This blog post is being published as I’m running one of the 3 mile (5km) routes that I do as part of my 20 miles a week running activity. I’ve written a few times about losing weight and getting fitter and I am grateful for everyone who notices – your kind words help spur me on and give me the motivation to keep going*. It was while I was out the other morning at 05:30 (what’s the 0 stand for…Oh my goodness it’s early) that I was thinking about why this form of running is called training.
Following the motivation that Simon Heath provided with the #tweepathon a couple of week’s ago, I decided, in a fit of confidence to sign up for a 10k run through the Olympic Park in July this year. I’ve not run that far before and when I worked out it was over 6 miles, felt a cold chill down my spine. I realised that I hadn’t trained for this distance and needed to learn how I was going to be able to cover it a) in a reasonable time or b) at all. What is a reasonable time? I looked it up – for someone my size, weight and gender there were indicative times but they are, in all fairness, just guesses and the only way to understand what a reasonable time is would be for me to run it. So I’ve started training to understand what a reasonable performance might be for me.
I didn’t know where to start so spoke to people I know who run and asked them for whatever advice they thought might be appropriate. I now know what would be an appropriate time might be for me as I have a decent app which tracks all the runs I do, shows me the routes I’ve taken and tells me the pace I’ve managed. It provides me with the right data to monitor my performance.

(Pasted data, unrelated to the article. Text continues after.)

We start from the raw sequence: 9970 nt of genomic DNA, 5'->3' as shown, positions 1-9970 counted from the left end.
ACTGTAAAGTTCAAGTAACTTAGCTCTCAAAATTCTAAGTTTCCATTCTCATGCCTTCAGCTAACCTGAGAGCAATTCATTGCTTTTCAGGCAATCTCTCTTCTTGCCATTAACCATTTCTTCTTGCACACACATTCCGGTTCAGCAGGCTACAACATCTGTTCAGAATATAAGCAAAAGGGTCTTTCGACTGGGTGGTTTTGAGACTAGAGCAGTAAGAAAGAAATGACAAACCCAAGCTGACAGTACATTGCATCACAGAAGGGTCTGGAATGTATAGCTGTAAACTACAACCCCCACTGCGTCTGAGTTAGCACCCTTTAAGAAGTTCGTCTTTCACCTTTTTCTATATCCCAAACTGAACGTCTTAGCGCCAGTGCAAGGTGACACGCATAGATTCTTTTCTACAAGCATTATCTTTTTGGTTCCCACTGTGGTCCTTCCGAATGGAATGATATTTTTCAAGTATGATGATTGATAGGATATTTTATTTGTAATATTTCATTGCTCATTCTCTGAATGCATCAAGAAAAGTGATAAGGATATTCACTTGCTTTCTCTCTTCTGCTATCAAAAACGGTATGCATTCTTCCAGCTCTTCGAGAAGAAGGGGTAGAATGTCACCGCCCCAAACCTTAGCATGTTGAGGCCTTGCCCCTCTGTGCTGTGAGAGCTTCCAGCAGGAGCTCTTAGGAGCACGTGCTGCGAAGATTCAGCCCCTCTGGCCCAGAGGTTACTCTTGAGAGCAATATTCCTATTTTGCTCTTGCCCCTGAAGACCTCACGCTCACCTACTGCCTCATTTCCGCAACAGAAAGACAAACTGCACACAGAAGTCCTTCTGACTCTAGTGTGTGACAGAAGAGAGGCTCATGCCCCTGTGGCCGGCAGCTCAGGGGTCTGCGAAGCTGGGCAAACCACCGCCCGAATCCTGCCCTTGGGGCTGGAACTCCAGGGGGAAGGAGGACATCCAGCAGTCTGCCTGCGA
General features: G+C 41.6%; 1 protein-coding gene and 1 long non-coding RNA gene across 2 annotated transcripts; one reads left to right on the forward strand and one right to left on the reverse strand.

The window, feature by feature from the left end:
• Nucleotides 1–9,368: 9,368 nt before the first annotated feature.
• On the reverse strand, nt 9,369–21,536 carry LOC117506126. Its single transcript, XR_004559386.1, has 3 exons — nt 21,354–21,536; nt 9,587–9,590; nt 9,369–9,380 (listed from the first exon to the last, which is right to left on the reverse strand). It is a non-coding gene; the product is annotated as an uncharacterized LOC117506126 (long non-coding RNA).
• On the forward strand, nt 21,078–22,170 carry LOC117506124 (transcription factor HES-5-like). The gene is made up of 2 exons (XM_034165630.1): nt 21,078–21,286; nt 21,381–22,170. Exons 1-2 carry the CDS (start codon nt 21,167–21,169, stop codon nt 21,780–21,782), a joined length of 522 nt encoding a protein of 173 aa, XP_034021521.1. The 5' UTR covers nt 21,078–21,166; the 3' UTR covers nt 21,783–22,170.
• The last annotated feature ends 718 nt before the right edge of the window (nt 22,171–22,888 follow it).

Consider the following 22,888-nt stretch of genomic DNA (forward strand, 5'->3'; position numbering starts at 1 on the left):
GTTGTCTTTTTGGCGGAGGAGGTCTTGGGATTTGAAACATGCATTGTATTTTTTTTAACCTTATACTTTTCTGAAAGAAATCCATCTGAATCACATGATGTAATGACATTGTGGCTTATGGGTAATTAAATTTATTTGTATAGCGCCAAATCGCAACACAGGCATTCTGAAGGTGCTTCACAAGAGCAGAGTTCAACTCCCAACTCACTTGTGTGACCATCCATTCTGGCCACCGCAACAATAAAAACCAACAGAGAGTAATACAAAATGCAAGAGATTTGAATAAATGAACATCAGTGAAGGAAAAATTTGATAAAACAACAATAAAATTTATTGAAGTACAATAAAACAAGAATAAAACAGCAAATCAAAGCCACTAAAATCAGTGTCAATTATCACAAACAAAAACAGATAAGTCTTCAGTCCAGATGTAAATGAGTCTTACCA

I’ve not been on a course about running, I’ve not completed a pre-course questionnaire about running, I’ve not completed a test about running but I have documented all my runs so I have metrics which show me where I’ve run and how I’ve improved. I have rated the runs I’ve done for myself so I have a record and reflection of what I’ve done.
If, as Jane Hart imagined this week, that there wasn’t an L&D or training function, my approach to learning how to run is how people would ‘train’ in the workplace – treated as adults, with appropriate support, with access to experts and opinion that would help them improve, with help to understand what good looks like and realistic and achievable targets. Self-directed, individualised, tech-enabled and built into the workflow.
So why does it feel as if we don’t do enough of that in workplace learning now?
*I’ve lost over 6 stone in a year at last count – that’s 40 kg and a third of my body weight.